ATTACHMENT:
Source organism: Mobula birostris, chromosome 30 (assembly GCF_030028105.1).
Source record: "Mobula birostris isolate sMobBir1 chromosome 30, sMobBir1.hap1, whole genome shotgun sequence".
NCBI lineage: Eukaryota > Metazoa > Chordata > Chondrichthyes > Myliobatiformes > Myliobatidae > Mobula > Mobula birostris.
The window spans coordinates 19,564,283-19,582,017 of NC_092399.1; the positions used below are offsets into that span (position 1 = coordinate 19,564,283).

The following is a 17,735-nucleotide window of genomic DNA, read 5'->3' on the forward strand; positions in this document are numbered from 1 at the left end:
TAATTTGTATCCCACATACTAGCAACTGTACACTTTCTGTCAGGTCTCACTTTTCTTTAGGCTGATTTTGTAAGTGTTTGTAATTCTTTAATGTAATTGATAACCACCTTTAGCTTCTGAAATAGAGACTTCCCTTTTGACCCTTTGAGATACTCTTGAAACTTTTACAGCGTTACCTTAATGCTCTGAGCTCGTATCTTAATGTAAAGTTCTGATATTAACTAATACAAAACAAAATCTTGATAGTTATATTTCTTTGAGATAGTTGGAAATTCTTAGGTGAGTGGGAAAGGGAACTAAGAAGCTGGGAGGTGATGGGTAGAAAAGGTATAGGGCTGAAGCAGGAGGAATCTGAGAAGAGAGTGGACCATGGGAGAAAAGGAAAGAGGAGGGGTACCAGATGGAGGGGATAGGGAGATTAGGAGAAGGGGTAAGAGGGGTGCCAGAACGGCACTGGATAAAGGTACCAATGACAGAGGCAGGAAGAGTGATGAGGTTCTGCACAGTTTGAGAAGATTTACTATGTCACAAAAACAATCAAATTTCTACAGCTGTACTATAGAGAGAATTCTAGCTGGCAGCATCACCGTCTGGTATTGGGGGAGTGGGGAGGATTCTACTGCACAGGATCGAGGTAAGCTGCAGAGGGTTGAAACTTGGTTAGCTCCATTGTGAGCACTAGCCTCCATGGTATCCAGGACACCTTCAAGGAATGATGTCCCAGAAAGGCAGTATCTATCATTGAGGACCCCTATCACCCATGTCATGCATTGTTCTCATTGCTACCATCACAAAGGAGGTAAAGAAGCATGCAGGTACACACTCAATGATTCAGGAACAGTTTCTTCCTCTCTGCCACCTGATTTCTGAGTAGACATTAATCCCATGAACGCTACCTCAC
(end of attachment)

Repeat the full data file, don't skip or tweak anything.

Source organism: Mobula birostris, chromosome 30 (assembly GCF_030028105.1).
Source record: "Mobula birostris isolate sMobBir1 chromosome 30, sMobBir1.hap1, whole genome shotgun sequence".
NCBI lineage: Eukaryota > Metazoa > Chordata > Chondrichthyes > Myliobatiformes > Myliobatidae > Mobula > Mobula birostris.
The window spans coordinates 19,564,283-19,582,017 of NC_092399.1; the positions used below are offsets into that span (position 1 = coordinate 19,564,283).

The following is a 17,735-nucleotide window of genomic DNA, read 5'->3' on the forward strand; positions in this document are numbered from 1 at the left end:
TAATTTGTATCCCACATACTAGCAACTGTACACTTTCTGTCAGGTCTCACTTTTCTTTAGGCTGATTTTGTAAGTGTTTGTAATTCTTTAATGTAATTGATAACCACCTTTAGCTTCTGAAATAGAGACTTCCCTTTTGACCCTTTGAGATACTCTTGAAACTTTTACAGCGTTACCTTAATGCTCTGAGCTCGTATCTTAATGTAAAGTTCTGATATTAACTAATACAAAACAAAATCTTGATAGTTATATTTCTTTGAGATAGTTGGAAATTCTTAGGTGAGTGGGAAAGGGAACTAAGAAGCTGGGAGGTGATGGGTAGAAAAGGTATAGGGCTGAAGCAGGAGGAATCTGAGAAGAGAGTGGACCATGGGAGAAAAGGAAAGAGGAGGGGTACCAGATGGAGGGGATAGGGAGATTAGGAGAAGGGGTAAGAGGGGTGCCAGAACGGCACTGGATAAAGGTACCAATGACAGAGGCAGGAAGAGTGATGAGGTTCTGCACAGTTTGAGAAGATTTACTATGTCACAAAAACAATCAAATTTCTACAGCTGTACTATAGAGAGAATTCTAGCTGGCAGCATCACCGTCTGGTATTGGGGGAGTGGGGAGGATTCTACTGCACAGGATCGAGGTAAGCTGCAGAGGGTTGAAACTTGGTTAGCTCCATTGTGAGCACTAGCCTCCATGGTATCCAGGACACCTTCAAGGAATGATGTCCCAGAAAGGCAGTATCTATCATTGAGGACCCCTATCACCCATGTCATGCATTGTTCTCATTGCTACCATCACAAAGGAGGTAAAGAAGCATGCAGGTACACACTCAATGATTCAGGAACAGTTTCTTCCTCTCTGCCACCTGATTTCTGAGTAGACATTAATCCCATGAACGCTACCTCAC